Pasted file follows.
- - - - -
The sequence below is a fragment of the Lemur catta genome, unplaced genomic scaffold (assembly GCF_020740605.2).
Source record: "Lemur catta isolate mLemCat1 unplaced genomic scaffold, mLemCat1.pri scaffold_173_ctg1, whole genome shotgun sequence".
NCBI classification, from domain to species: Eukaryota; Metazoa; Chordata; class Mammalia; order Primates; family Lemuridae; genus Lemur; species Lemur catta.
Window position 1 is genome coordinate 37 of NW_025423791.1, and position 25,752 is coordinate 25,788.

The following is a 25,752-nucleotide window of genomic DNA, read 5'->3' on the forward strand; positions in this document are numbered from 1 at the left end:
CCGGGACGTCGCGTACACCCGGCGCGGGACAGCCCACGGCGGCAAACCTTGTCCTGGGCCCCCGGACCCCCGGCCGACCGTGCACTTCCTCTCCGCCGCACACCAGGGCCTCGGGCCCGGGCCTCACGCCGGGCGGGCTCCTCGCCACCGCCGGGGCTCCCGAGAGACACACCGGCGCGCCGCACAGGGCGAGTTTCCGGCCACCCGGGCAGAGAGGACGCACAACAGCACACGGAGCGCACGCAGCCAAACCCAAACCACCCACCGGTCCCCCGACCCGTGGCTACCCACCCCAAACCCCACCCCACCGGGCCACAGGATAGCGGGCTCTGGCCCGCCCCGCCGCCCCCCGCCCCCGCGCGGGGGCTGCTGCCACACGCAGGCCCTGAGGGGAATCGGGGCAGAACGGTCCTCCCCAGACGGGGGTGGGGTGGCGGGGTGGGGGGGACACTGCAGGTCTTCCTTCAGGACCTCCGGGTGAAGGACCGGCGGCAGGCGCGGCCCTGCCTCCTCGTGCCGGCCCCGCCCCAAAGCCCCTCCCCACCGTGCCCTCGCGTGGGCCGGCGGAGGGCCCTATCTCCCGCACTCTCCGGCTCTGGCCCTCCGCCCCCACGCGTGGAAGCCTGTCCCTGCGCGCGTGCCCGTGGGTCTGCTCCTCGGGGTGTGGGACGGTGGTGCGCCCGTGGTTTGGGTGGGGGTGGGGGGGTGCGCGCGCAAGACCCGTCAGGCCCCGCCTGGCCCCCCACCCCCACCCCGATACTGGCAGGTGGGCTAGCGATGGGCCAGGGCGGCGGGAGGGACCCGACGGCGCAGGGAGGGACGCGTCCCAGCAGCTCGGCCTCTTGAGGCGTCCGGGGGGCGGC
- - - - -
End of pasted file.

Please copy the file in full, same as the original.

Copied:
The sequence below is a fragment of the Lemur catta genome, unplaced genomic scaffold (assembly GCF_020740605.2).
Source record: "Lemur catta isolate mLemCat1 unplaced genomic scaffold, mLemCat1.pri scaffold_173_ctg1, whole genome shotgun sequence".
NCBI classification, from domain to species: Eukaryota; Metazoa; Chordata; class Mammalia; order Primates; family Lemuridae; genus Lemur; species Lemur catta.
Window position 1 is genome coordinate 37 of NW_025423791.1, and position 25,752 is coordinate 25,788.

The following is a 25,752-nucleotide window of genomic DNA, read 5'->3' on the forward strand; positions in this document are numbered from 1 at the left end:
CCGGGACGTCGCGTACACCCGGCGCGGGACAGCCCACGGCGGCAAACCTTGTCCTGGGCCCCCGGACCCCCGGCCGACCGTGCACTTCCTCTCCGCCGCACACCAGGGCCTCGGGCCCGGGCCTCACGCCGGGCGGGCTCCTCGCCACCGCCGGGGCTCCCGAGAGACACACCGGCGCGCCGCACAGGGCGAGTTTCCGGCCACCCGGGCAGAGAGGACGCACAACAGCACACGGAGCGCACGCAGCCAAACCCAAACCACCCACCGGTCCCCCGACCCGTGGCTACCCACCCCAAACCCCACCCCACCGGGCCACAGGATAGCGGGCTCTGGCCCGCCCCGCCGCCCCCCGCCCCCGCGCGGGGGCTGCTGCCACACGCAGGCCCTGAGGGGAATCGGGGCAGAACGGTCCTCCCCAGACGGGGGTGGGGTGGCGGGGTGGGGGGGACACTGCAGGTCTTCCTTCAGGACCTCCGGGTGAAGGACCGGCGGCAGGCGCGGCCCTGCCTCCTCGTGCCGGCCCCGCCCCAAAGCCCCTCCCCACCGTGCCCTCGCGTGGGCCGGCGGAGGGCCCTATCTCCCGCACTCTCCGGCTCTGGCCCTCCGCCCCCACGCGTGGAAGCCTGTCCCTGCGCGCGTGCCCGTGGGTCTGCTCCTCGGGGTGTGGGACGGTGGTGCGCCCGTGGTTTGGGTGGGGGTGGGGGGGTGCGCGCGCAAGACCCGTCAGGCCCCGCCTGGCCCCCCACCCCCACCCCGATACTGGCAGGTGGGCTAGCGATGGGCCAGGGCGGCGGGAGGGACCCGACGGCGCAGGGAGGGACGCGTCCCAGCAGCTCGGCCTCTTGAGGCGTCCGGGGGGCGGC